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Sen. LaFleur supports proposed gas tax bill

Associate Editor

BATON ROUGE – The promised House Bill 632, which would increase Louisiana’s gas tax by 17 cents per gallon, was officially filed on Tuesday during the 2017 La. Regular Legislative Session.
Lawmakers estimate that the tax increase that La. citizens will pay statewide will provide an additional $510 million annually for the state’s highways and bridges.
According to La. Senator Eric LaFleur, D-Ville Platte, “the tax would support infrastructure recommendations” from the Governor’s Task Force on Transportation.
The senator also stated that the rural areas were “well represented” on the task force, which makes him “feel very confident that the rural areas will be taken care of.”
Although he says there are many, some of the roads in Evangeline Parish that LaFleur would like to see receive a face life are La. Highway. 10, La. Hwy. 13 and U.S. Hwy. 167 even though it is a federal highway.
LaFleur said, “At the federal level there is money available for us to draw down, which means we’d get our fair share of federal monies for federal roads. However we (State of La.) would have to put up a certain amount.
“Under the current revenue that is dedicated to roads in La., we will leave money on the table in Washington unless we pass this tax. That money would be primarily for federal roads like U.S. 167.”
With confidence that roads will be repaired throughout the State if House Bill 632 is passed, LaFleur stated, “I am for the gas tax because if there is anything that people demand as a basic obligation of government it’s roads. The reason why is because you have to travel on them everyday to go to work, to go to school, to go to church, etc.”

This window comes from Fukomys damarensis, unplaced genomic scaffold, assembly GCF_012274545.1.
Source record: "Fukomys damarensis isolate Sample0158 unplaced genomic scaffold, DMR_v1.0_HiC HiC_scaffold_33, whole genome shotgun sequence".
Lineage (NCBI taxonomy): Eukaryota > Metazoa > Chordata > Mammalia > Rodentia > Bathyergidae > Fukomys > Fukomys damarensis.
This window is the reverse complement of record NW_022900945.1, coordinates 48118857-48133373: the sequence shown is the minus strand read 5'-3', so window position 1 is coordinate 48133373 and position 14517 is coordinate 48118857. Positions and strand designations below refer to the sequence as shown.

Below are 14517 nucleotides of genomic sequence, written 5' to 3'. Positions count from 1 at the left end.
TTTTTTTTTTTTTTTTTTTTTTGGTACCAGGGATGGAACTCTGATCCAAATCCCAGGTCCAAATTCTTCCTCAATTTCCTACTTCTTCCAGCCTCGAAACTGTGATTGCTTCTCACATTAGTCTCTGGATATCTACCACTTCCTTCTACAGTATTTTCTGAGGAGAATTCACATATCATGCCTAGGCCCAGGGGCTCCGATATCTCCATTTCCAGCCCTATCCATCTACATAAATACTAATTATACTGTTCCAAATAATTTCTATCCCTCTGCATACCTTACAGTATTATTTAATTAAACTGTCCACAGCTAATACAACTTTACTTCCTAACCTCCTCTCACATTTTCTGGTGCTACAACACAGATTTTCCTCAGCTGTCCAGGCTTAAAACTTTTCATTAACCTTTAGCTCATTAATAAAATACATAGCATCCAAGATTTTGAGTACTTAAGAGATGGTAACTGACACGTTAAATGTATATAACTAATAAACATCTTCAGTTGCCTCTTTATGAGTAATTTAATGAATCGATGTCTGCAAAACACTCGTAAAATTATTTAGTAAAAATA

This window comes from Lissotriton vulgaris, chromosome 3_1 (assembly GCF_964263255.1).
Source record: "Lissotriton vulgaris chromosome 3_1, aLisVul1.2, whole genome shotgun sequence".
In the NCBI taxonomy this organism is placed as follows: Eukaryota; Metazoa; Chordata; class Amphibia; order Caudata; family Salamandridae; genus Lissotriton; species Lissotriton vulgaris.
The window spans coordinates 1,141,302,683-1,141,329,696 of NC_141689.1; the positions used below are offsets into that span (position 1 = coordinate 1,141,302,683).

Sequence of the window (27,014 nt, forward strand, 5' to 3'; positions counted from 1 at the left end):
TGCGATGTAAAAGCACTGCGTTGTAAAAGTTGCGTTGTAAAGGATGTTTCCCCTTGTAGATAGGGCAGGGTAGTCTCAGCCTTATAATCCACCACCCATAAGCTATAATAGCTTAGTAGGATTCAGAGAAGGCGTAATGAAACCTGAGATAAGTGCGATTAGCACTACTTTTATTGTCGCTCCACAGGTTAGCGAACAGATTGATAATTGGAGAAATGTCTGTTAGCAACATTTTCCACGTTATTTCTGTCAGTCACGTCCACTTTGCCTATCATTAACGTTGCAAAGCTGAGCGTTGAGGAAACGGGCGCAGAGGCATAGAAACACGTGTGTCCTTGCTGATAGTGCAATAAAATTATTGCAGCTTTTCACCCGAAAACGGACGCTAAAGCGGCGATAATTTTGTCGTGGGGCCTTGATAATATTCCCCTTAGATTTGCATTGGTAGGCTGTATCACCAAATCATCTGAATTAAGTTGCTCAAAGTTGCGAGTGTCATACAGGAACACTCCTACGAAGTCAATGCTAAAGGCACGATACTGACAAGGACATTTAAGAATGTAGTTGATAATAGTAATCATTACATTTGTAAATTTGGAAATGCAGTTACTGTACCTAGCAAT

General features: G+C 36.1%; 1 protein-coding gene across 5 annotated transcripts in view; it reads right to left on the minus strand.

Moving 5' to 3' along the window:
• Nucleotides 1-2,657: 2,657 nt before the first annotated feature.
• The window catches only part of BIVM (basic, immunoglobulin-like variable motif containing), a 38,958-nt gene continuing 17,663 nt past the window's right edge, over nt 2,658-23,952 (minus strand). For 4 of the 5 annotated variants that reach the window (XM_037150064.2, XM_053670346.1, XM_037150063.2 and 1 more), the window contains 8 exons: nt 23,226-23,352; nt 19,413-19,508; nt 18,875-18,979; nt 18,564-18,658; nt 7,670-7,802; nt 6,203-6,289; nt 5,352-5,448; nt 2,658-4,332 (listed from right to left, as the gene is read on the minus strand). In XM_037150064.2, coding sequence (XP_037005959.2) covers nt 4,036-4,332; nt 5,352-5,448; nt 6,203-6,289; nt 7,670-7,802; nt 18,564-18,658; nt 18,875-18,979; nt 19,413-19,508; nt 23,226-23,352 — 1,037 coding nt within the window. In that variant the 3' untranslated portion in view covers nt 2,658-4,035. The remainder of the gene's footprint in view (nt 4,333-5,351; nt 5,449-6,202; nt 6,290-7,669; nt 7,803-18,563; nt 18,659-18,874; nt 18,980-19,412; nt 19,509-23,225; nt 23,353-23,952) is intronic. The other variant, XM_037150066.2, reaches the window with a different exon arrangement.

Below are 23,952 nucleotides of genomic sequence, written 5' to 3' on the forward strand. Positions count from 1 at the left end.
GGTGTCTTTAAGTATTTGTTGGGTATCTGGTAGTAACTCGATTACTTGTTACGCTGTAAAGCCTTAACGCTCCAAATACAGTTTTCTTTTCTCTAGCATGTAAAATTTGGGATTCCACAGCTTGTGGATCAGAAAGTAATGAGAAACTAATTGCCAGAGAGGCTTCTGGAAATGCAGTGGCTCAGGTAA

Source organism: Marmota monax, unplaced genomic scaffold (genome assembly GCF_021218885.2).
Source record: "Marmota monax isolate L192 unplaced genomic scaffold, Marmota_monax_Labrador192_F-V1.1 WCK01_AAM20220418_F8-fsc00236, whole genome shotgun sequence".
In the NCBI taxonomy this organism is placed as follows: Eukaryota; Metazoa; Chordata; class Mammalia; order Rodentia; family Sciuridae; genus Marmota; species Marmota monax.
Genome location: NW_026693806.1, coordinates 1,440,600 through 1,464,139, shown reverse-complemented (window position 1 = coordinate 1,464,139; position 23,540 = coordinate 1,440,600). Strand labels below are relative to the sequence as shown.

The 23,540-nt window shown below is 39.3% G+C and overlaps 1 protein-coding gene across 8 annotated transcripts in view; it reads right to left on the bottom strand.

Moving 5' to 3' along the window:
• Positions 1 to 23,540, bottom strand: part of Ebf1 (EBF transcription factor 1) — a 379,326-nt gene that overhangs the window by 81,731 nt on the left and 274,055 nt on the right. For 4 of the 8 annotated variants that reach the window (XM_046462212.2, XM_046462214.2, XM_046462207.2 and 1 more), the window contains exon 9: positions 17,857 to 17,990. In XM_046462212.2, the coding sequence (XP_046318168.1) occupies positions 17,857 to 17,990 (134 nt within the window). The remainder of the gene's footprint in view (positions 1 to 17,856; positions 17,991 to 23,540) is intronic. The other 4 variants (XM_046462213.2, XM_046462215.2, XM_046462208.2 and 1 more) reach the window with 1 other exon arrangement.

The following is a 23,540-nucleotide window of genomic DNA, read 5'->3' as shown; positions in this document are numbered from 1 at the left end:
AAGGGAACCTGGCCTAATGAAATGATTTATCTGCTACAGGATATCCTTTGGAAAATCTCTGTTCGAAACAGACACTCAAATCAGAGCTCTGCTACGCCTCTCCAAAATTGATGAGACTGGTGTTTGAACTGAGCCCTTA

Before House Bill 632 can become law though, it will require a two-thirds majority vote from both the La. House and Senate.
Other major items being discussed during the session will consist of no longer offering certain tax exemptions for businesses and doing away with the death penalty.
LaFleur said, “There are tons of exemptions on the books for the business community. We granted those exemptions and we pay the consequences for that now.
“There are tax credits where in many cases it’s a credit that we pay to the business.”
When it comes to the death penalty, LaFleur stated that “it cost about $10 million a year” to house individuals on death row, and “currently we have no mechanism by which to put someone to death.”
LaFleur, who claims to be indifferent about the death penalty, then continued, “We have lethal injection but we are not able to obtain the drugs to put people to death because drug companies will not sell them to us. Their reason is probably because they are against the death penalty or they are worried that the drug won’t work because it would be used in a way that the drug is not designed to be used. There is not a manufacturer that creates death drugs.”
According to LaFleur, the State is “right now being sued by indigents, who are criminal defendants that don’t have lawyers because we are not putting in enough money to protect their constitutional rights.”
If you ask the senator, doing away with the death penalty could help fix that problem.
LaFleur said, “If we could save the $10 million and use it to pay for the people not on death row to have protection we will fix a budget problem because we wouldn’t have the lawsuits.”
According to LaFleur, there are solutions to the State’s current financial problem, but you may have to think practically to figure them out.
LaFleur said, “As the finance chairman I am looking at things from a practical standpoint. We have a slow downed economy so we have to look everywhere to see how we can fix budget problems like doing away with the death penalty could.”

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